“It’s only words...and words are all I have…to take your heart away"
Ronan crooned these lyrics back in the day. When boybands were wholesome and everyone stood up for the chorus. Before that it was the Bee Gees. With their big hair and bigger flares. Today, as we count down the days to go until the language exams, the lyrics keep spinning round and around my head.
Let’s start a brand new story…
They didn’t have the words to write with. So I changed my approach.
Phrasing and vocabulary.
Talk in everlasting words… Problem identified: lack of confidence using the vocabulary for persuading and arguing. My plan of attack was threefold:
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As part of our new blogs series from teachers who are using Edusites in their classrooms we are delighted that Helen has shared her experience of sitting timed questions with students. There is something wonderful about sitting papers along with students, not least because it causes the classroom to be filled with a group dynamic of concentrated hush...
The ability to compare and contrast is one of the most important and challenging skills to master for the GCSE and IGCSE 9 to 1 English Language and English Literature. Previously compare and contrast techniques were tested only by Controlled Assessment in one of the four units of English Literature: now it reaches across both specifications as detailed below. It takes on much greater significance because some reading passages in GCSE and IGCSE English Language and English Literature are unseen.
AQA make clear their ‘take’ on context which starts life in the DfE curriculum order of 2013: under the heading ‘reading comprehension and reading critically’ there are the following bullet points:literal and inferential comprehension: understand a word, phrase or sentence in context critical reading: identify the theme and distinguish between themes; support a point of view by referring to evidence in the text; using understanding of writers’ social, historical and cultural contexts to inform evaluation…of the text.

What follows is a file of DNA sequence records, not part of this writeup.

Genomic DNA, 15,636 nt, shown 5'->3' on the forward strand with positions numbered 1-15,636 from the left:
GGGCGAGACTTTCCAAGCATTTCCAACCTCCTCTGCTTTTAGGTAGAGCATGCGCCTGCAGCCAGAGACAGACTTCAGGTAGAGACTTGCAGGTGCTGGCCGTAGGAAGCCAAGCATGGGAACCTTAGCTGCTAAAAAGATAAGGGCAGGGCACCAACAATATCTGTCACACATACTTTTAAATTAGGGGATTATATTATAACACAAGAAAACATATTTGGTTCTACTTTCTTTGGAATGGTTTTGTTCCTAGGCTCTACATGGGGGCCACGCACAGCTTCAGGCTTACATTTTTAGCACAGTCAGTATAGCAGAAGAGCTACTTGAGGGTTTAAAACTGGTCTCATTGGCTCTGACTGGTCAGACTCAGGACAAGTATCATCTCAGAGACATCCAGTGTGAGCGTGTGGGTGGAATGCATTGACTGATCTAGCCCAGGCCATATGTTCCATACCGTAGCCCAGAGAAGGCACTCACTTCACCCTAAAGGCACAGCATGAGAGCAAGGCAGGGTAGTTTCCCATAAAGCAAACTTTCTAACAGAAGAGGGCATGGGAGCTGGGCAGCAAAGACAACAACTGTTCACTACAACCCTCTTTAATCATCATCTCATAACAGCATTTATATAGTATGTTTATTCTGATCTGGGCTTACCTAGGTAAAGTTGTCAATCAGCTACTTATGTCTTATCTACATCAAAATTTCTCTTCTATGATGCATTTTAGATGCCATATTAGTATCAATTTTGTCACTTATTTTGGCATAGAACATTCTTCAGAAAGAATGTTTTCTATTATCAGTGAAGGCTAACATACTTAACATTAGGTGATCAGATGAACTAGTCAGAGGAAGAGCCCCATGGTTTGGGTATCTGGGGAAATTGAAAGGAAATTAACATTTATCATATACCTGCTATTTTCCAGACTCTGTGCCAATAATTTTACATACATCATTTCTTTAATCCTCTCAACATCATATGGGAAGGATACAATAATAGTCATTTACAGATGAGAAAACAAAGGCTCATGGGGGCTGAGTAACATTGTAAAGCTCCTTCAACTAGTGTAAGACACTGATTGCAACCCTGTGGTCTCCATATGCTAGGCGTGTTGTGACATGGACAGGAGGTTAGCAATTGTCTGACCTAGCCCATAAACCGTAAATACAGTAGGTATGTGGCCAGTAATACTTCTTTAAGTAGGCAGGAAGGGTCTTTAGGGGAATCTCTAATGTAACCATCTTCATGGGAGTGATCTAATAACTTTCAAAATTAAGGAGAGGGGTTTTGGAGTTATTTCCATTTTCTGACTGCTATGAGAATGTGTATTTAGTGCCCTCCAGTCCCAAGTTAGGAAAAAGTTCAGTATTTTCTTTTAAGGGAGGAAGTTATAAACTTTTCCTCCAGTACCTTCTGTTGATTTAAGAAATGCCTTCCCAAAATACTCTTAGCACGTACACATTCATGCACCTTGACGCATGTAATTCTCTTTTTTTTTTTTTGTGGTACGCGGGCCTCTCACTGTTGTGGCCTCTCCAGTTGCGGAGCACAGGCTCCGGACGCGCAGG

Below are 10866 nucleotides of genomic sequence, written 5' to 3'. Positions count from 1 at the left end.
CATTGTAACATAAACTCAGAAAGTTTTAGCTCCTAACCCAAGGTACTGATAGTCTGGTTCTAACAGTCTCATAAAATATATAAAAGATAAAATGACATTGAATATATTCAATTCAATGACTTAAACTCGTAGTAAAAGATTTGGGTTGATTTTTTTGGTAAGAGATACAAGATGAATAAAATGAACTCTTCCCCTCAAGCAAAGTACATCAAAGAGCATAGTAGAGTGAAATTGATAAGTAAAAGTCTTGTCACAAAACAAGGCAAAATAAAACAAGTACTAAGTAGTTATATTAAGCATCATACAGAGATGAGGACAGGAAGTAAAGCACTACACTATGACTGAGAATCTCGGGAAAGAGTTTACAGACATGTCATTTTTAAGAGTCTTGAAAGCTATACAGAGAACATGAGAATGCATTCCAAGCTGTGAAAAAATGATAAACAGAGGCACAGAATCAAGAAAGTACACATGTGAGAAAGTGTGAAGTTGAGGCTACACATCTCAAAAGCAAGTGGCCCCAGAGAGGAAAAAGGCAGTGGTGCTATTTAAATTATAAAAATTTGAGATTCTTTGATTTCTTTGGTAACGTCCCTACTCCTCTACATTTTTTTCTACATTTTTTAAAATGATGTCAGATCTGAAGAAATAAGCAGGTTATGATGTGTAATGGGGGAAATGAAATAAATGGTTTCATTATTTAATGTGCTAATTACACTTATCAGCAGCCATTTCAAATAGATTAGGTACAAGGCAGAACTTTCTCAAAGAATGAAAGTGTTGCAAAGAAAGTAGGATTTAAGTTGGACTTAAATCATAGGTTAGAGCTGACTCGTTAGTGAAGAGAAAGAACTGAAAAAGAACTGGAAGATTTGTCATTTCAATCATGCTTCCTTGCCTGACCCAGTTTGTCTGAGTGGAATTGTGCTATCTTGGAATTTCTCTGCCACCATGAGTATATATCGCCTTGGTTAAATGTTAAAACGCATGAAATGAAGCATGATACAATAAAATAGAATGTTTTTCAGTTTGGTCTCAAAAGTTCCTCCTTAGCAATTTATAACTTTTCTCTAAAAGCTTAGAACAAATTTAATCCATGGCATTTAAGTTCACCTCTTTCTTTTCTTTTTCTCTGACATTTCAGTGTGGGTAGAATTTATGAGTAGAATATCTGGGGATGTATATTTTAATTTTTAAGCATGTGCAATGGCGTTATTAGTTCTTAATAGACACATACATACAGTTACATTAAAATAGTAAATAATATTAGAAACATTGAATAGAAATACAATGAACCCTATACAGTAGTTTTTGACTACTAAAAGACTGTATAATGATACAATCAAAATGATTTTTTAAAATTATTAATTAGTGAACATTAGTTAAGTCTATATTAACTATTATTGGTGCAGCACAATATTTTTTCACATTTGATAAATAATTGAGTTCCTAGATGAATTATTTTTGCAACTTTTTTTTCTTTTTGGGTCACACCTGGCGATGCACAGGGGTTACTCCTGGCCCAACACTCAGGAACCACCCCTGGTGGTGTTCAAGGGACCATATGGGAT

In English Language the section dedicated to critical reading and comprehension states that students should ‘draw inferences and justify these with evidence; support a point of view by referring to evidence within the text…’.In Assessment Objective AO2 there is the clear injunction: ‘use relevant subject terminology to support their views’. Assessment Objective AO4 asks them to ‘evaluate texts critically’: the questions for this will lead them towards such evaluation.
A sample section of Edusites English AQA Unseen Poetry Anthology. Includes an introduction around meaning, discussion points for the classroom and teaching tips for two poems. Top Examiner Tips look at what is required in answering unseen poems in terms of the assessment objectives, structuring a response, how to reference effectively and how to compare and contrast. Includes practice exam questions, using the poems, written as per AQA body structure and style.
In addition to these exam papers, Edusites has moderation videos, 360-degree analyses of how and why marks are awarded, for teacher and students to develop their skills.
Edusites English is the place to find English GCSE and IGCSE Language exams. But our exams, written by language experts, are not just about weighing the pig we have smart resources to fatten it too...
The Tibbets Paper 1 was sat in the Summer of 2018. The second of our feedback documents comes to you as a booklet which can be printed off for all of your students after sitting the exam for them to gain skills to apply in their next attempt.
GCSE English Language Exam Paper help from our expert Grainne Hallahan using a scientific method to get results! Like a juicy little nut that needs to be opened, the new Language paper landed in our inboxes in 2015, quite a different beast compared to its predecessor.